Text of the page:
Fresh Ground Stories is an open-mic event for telling true, personal stories on stage at Roy Street Coffee & Tea. Each month we choose a different theme and the stories should in some way reflect the theme.

Shows are scheduled once a month, hosted at Roy St Coffee and Tea on the 4th Thursday of the month at 7pm (exceptions – Nov and December – when we will go on either the 2nd or 3rd  Thursday to avoid the holidays).

We hope you plan on bring a story – all potential storytellers will put their name in a Mr. Coffee carafe and I draw names as we go.

The show is about 90 minutes so we can’t guarantee that everyone will get to share. But if you don’t get to tell your story for one theme you can probably rework it into another. Themes will be broad.
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Storytelling Guidelines:

Everyone is welcome to just come and listen, but if you want to tell a story (and I hope you do) here’s what you need to know.

1. Story must be true and have happened to you. Also, the story should mean something to you. We’re looking for stories that tell us something about yourself. Not every story has a moral but there should be something in there that tells us why the story is important to you and maybe how its shaped your life or your beliefs about something. It doesn’t have to be serious. Funny stories can be just as meaningful as sad ones.

2. Keep it under 8 minutes. Shorter is better so we can get more people onstage. We run from 7:00-8:30 and I try to end it on time.

3. No notes onstage. Trust me, it’s always better to tell the story naturally. Practice in your living room, the car, the bathroom, wherever. Tell it to friends and family, or that guy on the bus. Whatever it takes to remember it.

4. Practice out loud. It’s more helpful than running over it in your head. Also, consider timing yourself. Eight minutes is the max and if you go long I have to take time away from someone else.

5. Know your last line first. The best advice I ever got for storytelling was to know the last line of your story before you start telling it. The last line should be something that wraps everything up and gives the story meaning.

6. Sharing is more important than performing. Don’t worry about turning your story into a performance. Tell the story as if you were in the living room with friends. Great stories come from a place of humility and vulnerability. That doesn’t mean they can’t be funny and lighthearted. Most of the stories at FGS are very funny but they’re more self-deprecating than what you hear at a comedy show.

7. Dirty words and subject matter. You need to keep your story clean. We are in a public place and not everyone is there for the show. No stories about sex or genitals, and no cursing or sexual innuendo. I know that stuff is funny but it’s not worth the risk of someone in the coffee shop complaining. There are lots of other places to tell those stories and if you do a little Googling you will find them. Most other topics are fine. We’ve had stories of death, loss, suicide, heartbreak, mental illness, abortion, and human trafficking. All of these topics are fine as long as you tell them with honesty and vulnerability while leaving out your social commentary. Trust me on this. I know it feels good to end your story with a rant but that’s not what this show is for.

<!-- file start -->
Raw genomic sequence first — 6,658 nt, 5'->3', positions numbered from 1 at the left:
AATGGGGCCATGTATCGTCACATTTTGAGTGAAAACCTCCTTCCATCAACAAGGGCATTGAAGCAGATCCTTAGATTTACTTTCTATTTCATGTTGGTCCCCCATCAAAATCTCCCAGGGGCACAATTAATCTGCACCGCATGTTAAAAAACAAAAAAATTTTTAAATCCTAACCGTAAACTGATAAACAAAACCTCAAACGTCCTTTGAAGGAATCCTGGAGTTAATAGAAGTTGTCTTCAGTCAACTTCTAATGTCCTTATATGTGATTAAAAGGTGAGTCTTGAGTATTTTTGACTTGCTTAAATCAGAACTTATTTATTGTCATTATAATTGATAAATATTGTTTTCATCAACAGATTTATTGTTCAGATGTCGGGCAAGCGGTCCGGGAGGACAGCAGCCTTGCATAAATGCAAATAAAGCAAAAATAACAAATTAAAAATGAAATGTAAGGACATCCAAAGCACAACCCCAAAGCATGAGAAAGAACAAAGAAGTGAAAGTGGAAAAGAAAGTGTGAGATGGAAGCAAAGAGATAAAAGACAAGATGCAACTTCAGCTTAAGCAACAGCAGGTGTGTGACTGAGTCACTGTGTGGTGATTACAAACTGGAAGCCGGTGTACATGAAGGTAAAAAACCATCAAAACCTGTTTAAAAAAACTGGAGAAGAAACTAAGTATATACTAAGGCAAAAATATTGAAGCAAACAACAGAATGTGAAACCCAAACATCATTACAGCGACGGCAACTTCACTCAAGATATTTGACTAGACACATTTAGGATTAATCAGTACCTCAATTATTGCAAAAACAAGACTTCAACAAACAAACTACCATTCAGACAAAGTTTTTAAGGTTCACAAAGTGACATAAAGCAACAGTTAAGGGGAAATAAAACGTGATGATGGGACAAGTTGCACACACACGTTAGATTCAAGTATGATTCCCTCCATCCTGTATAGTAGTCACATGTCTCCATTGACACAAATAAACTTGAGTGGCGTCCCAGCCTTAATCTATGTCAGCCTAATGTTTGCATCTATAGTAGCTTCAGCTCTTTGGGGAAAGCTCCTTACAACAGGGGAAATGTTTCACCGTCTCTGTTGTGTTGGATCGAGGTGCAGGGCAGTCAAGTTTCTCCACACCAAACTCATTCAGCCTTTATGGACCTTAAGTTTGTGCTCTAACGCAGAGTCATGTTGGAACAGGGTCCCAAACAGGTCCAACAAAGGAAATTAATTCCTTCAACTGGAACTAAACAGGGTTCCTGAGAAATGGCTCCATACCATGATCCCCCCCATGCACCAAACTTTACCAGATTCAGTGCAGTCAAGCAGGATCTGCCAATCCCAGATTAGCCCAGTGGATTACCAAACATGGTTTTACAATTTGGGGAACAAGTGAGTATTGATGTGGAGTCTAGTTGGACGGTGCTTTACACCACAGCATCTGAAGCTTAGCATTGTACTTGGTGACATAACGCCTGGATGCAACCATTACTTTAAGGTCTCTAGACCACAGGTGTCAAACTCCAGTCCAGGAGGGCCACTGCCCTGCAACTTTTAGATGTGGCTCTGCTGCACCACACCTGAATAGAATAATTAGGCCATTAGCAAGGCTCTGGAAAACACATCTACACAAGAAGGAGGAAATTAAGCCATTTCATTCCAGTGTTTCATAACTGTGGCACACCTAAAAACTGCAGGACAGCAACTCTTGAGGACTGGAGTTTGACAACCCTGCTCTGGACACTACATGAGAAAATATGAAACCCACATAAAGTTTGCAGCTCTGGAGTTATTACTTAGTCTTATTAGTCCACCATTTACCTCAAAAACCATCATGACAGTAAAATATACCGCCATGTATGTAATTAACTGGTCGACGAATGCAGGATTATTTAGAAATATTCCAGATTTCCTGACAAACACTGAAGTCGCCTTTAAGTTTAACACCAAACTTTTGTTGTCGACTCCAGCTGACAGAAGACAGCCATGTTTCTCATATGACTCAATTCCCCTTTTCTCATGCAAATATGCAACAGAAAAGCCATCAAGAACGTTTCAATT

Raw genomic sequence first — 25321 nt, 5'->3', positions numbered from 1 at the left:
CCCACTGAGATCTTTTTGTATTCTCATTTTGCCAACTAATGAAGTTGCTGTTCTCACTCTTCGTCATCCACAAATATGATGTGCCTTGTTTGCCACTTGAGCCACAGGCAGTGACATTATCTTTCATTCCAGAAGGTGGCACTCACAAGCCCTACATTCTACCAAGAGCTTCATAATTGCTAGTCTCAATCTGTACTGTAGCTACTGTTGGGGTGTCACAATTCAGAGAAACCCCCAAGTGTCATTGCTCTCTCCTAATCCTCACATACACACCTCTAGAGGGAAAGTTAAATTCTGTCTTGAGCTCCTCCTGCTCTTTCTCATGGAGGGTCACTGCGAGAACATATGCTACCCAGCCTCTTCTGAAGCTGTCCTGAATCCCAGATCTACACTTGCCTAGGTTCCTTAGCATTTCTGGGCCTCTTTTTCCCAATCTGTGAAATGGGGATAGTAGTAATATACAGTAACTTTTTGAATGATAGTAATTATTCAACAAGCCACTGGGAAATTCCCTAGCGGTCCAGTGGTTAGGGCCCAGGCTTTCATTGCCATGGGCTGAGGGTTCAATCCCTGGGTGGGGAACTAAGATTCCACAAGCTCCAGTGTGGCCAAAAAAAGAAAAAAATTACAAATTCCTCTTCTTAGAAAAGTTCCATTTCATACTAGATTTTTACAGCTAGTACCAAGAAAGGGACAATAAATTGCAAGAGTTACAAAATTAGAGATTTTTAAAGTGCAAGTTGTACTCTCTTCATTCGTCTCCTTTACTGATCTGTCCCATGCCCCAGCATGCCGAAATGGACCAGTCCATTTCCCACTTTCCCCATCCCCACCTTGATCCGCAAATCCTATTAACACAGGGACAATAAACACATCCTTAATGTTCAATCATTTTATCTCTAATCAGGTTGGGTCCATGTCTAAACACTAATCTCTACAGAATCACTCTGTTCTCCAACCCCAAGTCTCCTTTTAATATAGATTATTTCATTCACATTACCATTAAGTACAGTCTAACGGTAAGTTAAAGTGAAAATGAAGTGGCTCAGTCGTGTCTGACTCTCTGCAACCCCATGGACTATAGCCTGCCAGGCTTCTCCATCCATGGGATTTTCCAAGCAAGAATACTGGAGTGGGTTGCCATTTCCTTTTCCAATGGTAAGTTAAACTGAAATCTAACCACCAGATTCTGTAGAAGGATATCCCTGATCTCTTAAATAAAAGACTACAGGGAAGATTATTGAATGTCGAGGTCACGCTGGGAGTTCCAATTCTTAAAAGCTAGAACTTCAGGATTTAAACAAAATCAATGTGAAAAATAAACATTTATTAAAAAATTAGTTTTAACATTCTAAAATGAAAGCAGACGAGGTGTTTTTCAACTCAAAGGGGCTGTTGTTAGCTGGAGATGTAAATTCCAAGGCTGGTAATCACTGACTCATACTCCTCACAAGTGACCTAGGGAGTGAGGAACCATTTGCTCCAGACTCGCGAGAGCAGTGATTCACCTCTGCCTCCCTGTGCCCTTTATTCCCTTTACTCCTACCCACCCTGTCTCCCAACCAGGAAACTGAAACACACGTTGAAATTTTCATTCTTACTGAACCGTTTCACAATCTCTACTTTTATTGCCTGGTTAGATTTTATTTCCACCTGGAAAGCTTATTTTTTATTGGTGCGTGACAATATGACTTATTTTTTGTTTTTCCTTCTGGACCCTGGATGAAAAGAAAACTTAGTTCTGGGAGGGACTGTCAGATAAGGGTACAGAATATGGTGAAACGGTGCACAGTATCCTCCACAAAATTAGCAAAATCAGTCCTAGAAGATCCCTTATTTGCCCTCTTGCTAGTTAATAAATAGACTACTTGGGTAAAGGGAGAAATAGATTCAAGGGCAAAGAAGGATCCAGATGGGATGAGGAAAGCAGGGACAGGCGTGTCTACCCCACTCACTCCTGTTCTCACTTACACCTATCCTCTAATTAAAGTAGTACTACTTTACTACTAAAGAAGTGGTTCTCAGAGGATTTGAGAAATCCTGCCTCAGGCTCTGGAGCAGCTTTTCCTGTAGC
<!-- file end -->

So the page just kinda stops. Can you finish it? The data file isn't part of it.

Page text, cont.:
8. No speeches, political viewpoints or social commentary-masquerading-as-a-story. Those are all great things but FGS isn’t the place for them. We’re not a town hall meeting. If your goal is to get people to do something (tear down the government, join a church, boycott Lithuanian walnuts, etc) then my show isn’t right for you. Beliefs separate people and stories bring us together. Even if I and everyone else in the room agree with your worldview, FGS isn’t the place for telling us about it. We get enough of that on Facebook, Twitter and everywhere else on the internet. FGS is where we get to take a break from it.

9. If you put some thought into it you can tell a story about almost any subject. Choose your words carefully. I know it’s hard but it will be worth it. The audience will appreciate it and more importantly Roy Street Coffee will appreciate it. They let us use their room for free and if we upset their customers we won’t have a show anymore.

10. Stay on the stage. Please don’t leave the stage area and walk through the audience. It works in a comedy club but not at a storytelling show.

11. Don’t plug your own show, website, blog while you’re onstage. If people like your story they’ll talk to you afterward and that’s when you can give them that information.

12. Get there early to put your name in the Mr. Coffee Carafe. Use a white slip if you’ve told at FGS before or a yellow slip if you’re a first-timer.

13. Please don’t ask me if it’s ok to break one of these rules. It’s not. You can email me ahead of time if you want to make sure your story is appropriate for the show and I’ll be happy to let you know. But don’t ask me the day of the show because I don’t want to make that kind of decision on the fly.

14. Just because something isn’t listed in the rules doesn’t mean it’s ok for you to do. I have the final say in how the show is run and what I allow on stage. I really hated to write these last two rules but every now and then someone wants to argue over how I run the show so I finally had to put this stuff down in black and white. If you’re unhappy with any of these rules I will encourage you to attend one of the other wonderful storytelling shows in the area. Thanks for your cooperation.

Paul

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